Required Viewing #15: Not The Mustard!

This one’s for you Memphis fans.If these four words don’t mean anything to you, you need to brush up on your history: Tupelo Concession Stand Brawl.


Ok so this one needs some backstory. We have Bill Dundee and Lawler teaming up against Larry Latham (Moondog Spot) and Wayne Ferris (Honky Tonk Man), collectively known as the Blond Bombers. The Bombers cheated like CRAZY to win the Tag Team Titles. The show looked like it was ending but as they faded to black you heard Russell saying stay with this because there’s a big brawl going on. The brawl went down to the concession stand, and this is what followed.

You’ve seen brawling before. You’ve probably seen brawls way better than this. However, you have to remember that this was June 15, 1979, about three and a half years before Hogan beat Iron Sheik and changed wrestling forever. The wrestlers back then were much closer to the fans, especially in a territory like Memphis. It was real to these fans and they really believed that Lawler and Dundee wanted to kill the Bombers. The other thing was that Lawler and Dundee could do just that, so the ensuing chaos was all the better.


The key difference between this brawl and others: it was believable. This wasn’t something that you saw every day (first time ever for the most part) and EVERYONE talked about it. It saved the territory and worked because it was treated as a huge deal. This is something you’ll still hear about from time to time and you’ll occasionally see tributes to it even today. This is incredibly historic stuff and possibly the most famous moment in southern wrestling.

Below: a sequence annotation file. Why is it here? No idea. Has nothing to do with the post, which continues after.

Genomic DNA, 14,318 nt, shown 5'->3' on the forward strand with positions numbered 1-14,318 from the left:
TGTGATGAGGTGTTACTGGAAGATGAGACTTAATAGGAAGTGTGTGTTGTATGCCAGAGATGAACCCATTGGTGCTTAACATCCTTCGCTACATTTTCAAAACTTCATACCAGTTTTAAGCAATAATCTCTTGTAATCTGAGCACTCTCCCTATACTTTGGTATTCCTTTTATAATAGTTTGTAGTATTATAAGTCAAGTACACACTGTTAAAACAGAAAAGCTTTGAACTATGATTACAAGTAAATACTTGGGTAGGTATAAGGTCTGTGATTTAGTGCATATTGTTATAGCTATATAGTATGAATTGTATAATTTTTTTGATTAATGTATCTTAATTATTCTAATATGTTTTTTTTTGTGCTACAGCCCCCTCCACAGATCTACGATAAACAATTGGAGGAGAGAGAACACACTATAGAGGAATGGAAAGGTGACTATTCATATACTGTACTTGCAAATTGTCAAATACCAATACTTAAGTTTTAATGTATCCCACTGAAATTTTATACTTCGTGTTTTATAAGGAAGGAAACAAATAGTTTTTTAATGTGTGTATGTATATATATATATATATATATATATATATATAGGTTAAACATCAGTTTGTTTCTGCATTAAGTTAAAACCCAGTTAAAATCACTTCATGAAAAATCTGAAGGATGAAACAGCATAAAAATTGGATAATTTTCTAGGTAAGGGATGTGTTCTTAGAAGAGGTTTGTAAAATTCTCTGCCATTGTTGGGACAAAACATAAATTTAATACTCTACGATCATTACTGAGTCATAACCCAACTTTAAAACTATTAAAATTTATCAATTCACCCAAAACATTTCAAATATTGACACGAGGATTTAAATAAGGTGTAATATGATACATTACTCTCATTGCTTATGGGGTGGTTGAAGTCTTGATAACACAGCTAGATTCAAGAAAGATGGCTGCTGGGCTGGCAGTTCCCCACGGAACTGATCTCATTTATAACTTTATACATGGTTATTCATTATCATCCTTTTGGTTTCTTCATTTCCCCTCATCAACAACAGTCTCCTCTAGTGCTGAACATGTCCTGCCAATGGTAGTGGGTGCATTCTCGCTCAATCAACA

I’m going to spare you the details on the brawl because it’s one where words don’t do it justice. Reading what happens makes it sound like a comedy sequence, but this was completely serious, especially to the fans in the house that night. Check this out and see where a lot of the future hardcore matches got their inspiration.

1 comment

  1. Derek Hamel says:

    I always appreciate any attempt to educate young wrestling fans, especially when moments like this are celebrated.
    Memphis’ wonderful string of concession stand brawls turned out to be more than just a great angle; it’s hard to imagine ECW, or ladder matches, or anything of that ilk existing had Jerry Jarrett not invented hardcore rasslin’. I also hope folks interested will explore more of the great Memphis pantheon, if for nothing else, than to realize that automatically calling Jim Ross or Gordon Solie ‘the greatest’ is highly subjective when we also had the incomparable Lance Russell manning the helm.